Friday, September 25, 2009

Tie Dying with the Fiber Guild

I did it. I joined the local fiber guild. Meetings conflict with my regularly scheduled Auburn Knitting Group, but it's just one Tuesday a month, so I guess I'll branch out.

The first meeting of the year was a Tie Dye event. Now, I've never been a particular fan of tie dye, generally finding it too busy, so I was a bit trepidatious about the whole event, but found a middle ground by dyeing t-shirts for DH.

I had no plan about colors, but once I saw what some other people where doing, I decided I needed to do some color mixing experiments, rather than just using straight colors. For the first shirt I decided on a blue, teal, green and lime scheme. Mix a little blue and green to get teal, add more yellow to get lime... Ok, not bad. The results are mild, not having any really bold, contrasting colors.

Well, I'd spent so much time on the folding and dyeing of the first shirt, that I was suddenly rushed to do the second shirt. So I quickly tied it up and started applying every color I had left in front of me, while everyone else was cleaning up the room around me. A splash of red here, ooh, maybe bleed the blue across the red to get some purple, lime green over here, regular green there, add some green into the red to get some rust bleeds... This shirt was freaking me out, and it turned out great!!!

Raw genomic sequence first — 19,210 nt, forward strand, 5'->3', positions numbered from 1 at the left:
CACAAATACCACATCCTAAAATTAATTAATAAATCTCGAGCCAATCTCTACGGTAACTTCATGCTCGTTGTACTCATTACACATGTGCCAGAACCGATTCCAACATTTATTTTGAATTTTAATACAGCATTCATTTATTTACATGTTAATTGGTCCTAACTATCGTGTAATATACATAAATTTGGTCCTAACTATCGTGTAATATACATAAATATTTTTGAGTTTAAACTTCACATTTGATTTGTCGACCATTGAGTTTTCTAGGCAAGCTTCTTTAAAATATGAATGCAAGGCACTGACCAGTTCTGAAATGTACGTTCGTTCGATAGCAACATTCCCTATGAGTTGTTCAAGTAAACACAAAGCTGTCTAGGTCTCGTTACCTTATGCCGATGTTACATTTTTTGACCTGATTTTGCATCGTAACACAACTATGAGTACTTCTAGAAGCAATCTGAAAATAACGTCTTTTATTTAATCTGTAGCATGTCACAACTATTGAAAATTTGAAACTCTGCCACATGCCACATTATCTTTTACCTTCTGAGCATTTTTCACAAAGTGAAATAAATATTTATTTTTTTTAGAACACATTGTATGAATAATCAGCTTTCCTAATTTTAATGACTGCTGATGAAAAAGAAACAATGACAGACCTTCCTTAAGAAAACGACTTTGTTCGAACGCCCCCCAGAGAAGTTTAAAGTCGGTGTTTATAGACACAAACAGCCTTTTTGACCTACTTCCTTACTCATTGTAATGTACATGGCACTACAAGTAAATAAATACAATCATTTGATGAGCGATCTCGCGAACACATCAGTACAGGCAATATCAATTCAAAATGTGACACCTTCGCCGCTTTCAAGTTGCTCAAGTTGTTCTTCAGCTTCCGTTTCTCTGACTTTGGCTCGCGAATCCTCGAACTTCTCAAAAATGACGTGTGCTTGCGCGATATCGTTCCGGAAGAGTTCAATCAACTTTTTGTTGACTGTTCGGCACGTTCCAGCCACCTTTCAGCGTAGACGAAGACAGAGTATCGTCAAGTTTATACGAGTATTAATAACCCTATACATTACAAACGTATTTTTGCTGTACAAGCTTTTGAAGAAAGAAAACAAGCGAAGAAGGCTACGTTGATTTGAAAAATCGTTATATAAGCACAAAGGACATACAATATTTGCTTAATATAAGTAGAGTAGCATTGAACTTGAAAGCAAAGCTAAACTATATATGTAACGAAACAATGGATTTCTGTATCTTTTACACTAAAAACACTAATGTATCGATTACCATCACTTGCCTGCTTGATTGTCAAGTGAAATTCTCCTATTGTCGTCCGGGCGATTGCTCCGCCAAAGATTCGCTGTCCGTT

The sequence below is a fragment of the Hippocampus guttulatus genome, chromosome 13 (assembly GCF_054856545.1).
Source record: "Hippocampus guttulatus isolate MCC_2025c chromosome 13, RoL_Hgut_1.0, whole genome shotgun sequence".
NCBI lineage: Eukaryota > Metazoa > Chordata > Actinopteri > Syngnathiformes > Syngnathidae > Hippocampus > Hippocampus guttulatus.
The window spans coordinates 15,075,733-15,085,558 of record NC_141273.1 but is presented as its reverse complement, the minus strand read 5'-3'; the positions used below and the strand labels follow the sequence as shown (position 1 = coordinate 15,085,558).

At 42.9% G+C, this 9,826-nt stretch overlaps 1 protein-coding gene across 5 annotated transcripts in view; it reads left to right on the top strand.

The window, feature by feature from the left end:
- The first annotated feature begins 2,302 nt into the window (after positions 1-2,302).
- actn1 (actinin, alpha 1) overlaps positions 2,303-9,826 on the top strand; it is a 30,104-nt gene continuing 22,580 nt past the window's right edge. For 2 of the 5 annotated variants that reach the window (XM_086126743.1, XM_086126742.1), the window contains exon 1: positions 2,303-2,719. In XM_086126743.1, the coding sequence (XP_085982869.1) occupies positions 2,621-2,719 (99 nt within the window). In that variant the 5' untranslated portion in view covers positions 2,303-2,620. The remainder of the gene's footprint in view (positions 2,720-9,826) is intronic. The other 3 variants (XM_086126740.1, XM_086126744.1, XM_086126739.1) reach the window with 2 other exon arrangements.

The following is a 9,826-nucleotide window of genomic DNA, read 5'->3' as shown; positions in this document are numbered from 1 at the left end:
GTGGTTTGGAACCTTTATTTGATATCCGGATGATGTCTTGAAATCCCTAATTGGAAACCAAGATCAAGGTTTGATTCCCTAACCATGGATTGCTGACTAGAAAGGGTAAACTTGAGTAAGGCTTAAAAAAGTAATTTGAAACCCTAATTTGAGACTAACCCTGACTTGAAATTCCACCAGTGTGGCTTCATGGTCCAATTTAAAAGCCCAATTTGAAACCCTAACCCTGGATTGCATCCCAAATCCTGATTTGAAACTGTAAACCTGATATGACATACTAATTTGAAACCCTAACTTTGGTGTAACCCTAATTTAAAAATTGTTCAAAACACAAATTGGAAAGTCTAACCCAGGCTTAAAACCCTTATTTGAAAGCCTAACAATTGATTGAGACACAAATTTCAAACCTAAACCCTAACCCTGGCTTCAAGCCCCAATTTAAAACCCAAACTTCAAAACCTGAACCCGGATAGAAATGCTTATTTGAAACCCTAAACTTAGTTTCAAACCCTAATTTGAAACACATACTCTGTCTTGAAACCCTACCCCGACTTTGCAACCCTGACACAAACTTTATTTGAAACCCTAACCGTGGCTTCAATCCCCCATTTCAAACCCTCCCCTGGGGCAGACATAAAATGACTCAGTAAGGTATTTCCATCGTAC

So am I a converted fan of tie dye? No, not particularly, but the idea of playing with color is something I've been wanting to explore, and this was a good introduction prior to the all day dye event on Sunday. I've been scouring the web for color combination ideas, wanting to make sure that I can really benefit from the experience of the great ladies who are putting on the event.

I plan to dye some wool roving and a bit of handspun I did in my class, which is either wool or alpaca, I can't remember. I'm also thinking about bringing some small fabric samples to practice playing with the dyes, but that may be going overboard.

Monday, September 21, 2009

Goats are like water

What is a stanchion? It's a stand for securing a goat (or sheep or cow). I use a stanchion for hoof trimming and milking. I'd been using a friend's stanchion. It worked well enough. It got the animal up to a height easier to milk, and had cleats for tying the back feet to prevent kicking. However, the neck guide was great in theory and didn't work so well for my mini goats.

So before building my new stanchion I took a look at design variations at the library and online. I particularly liked this one from Fias Co Farm, with a keyhole neck gate design. Best of all, the plans were in an easy-to-print pdf and included shopping details. It took one afternoon to build, with DH doing the keyhole neck cuts with the jigsaw.

I have two changes to the original design. The first is the addition of cleats for tying hind feet. (It really isn't any fun when your goat sticks her hind foot in the milking pail, although the chickens enjoy the treat of resulting contaminated milk.) The other is height. 14" legs might work for a full size goat, but this is just to low for easy milking on my minis.